Murray sponsor Adidas to ban eBay & Amazon

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While half the country sat down this Sunday to watch Andy Murray lose at Wimbledon there was one point few watching him play would be aware of. Not too many would take note of the Adidas logo on Andy Murray’s chest and equally the Nike logo on Roger Federer’s kit wouldn’t be the most important thing on your mind.

The difference between the two however, is that in 2013 you’ll still be able to buy Nike products on eBay, Amazon and other marketplaces but Adidas brands are due to disappear at the end of 2012.

According to the German Markt Intern, Adidas are to prohibit their retail distribution network from listing products on online marketplaces and online sales will only be allowed on approved websites. The new vertical restraints on Adidas products come into effect on January 1st 2013 and also covers the Reebok brand.

Adidas appear to want to control the environment in which their products are sold in and to ensure a brand friendly presentation. Personally I don’t quite see this – whilst Adidas is a great name in sport, it’s hardly at the top of the tree as far as designer products go. Shopping in your local pile it high sell it cheap Sports Direct might be great for buying some sports apparel at a knock down price but it’s not exactly a premium shopping experience.

Sports Direct is just the sort of outlet that attracts mass sales, just like eBay’s 17 million monthly online customers in the UK. For a mass market product is it really worth cutting off the marketplaces? Brands like Londsdale must be rubbing their hands in glee at the extra sales they’ll get when Adidas pull the plug.

The big question is who will the ban affect? Obviously official retailers will probably toe the line, but what about all of the non-direct retailers selling Adidas and Reebok goods on marketplaces? Amazon themselves sell Adidas brands direct so they’ll probably have to stop, but how far will Adidas go to prevent sales of their goods on marketplaces?

Will they use cease and desist letters? Will Adidas abuse the eBay VeRO program (which is intended to prevent the sales of fakes)? What will happen to the sellers of official Adidas football kits and other sporting clothing. Will you be able to buy an Adidas Tennis shirt on eBay after seeing Andy Murray play in a Wimbledon final wearing one.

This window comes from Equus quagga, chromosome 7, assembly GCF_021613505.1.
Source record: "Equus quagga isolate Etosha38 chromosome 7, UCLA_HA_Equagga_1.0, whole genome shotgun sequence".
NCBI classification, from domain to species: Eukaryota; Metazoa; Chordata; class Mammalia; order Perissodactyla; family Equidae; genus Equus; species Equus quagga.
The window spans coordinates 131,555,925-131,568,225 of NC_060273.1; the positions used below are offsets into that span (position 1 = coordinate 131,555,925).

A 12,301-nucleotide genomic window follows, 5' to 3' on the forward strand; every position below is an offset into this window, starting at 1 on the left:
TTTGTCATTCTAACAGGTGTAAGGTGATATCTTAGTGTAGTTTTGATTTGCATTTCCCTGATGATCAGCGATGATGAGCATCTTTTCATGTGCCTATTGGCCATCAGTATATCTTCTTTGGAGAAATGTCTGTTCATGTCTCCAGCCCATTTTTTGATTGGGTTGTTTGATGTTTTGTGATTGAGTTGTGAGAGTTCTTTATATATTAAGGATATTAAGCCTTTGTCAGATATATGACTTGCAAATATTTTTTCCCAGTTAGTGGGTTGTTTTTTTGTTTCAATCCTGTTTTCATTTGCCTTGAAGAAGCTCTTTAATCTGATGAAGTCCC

Currently Adidas are being very tight lipped about the new policy which to be fair is still six months off coming into effect. If you’ve got any Adidas or Reebok products in stock we’d suggest you unload them by the end of the year and if you’re sourcing anywhere other than Adidas it’ll be interesting to see what happens to the 100,000 odd products banned from eBay and Amazon.

9 Responses

  1. This has just reminded me of all the adidas bags I used to see in the school playground. Are they still popular today?

  2. This is pretentious insanity. Any retailer trying to heighten their brand perception online — especially a brand like Adidas — by disallowing sales, will ensure increased piracy. On the other hand, if the goal is to identify piracy, they may do that, but the buying public doesn’t know or care, so what will they gain? They are creating an environment wherein their brand will be watered down not by their association with mass market retailers, but by the counterfeiters who capitalize on their refusal to sell through these mass-market outlets. Truly, any company trying to manage their brand through their selling channel is living in the dark ages. The internet is where the truth is discovered, ugly or not, and there are clearly some knee-jerk morons at Adidas who think they can solve one or more problems (be it counterfeits, brand perception or margin-robbers) by disallowing sales. Here’s what they will get: drastically reduced production numbers, drastically reduced sales, and brand piracy they have no control over.



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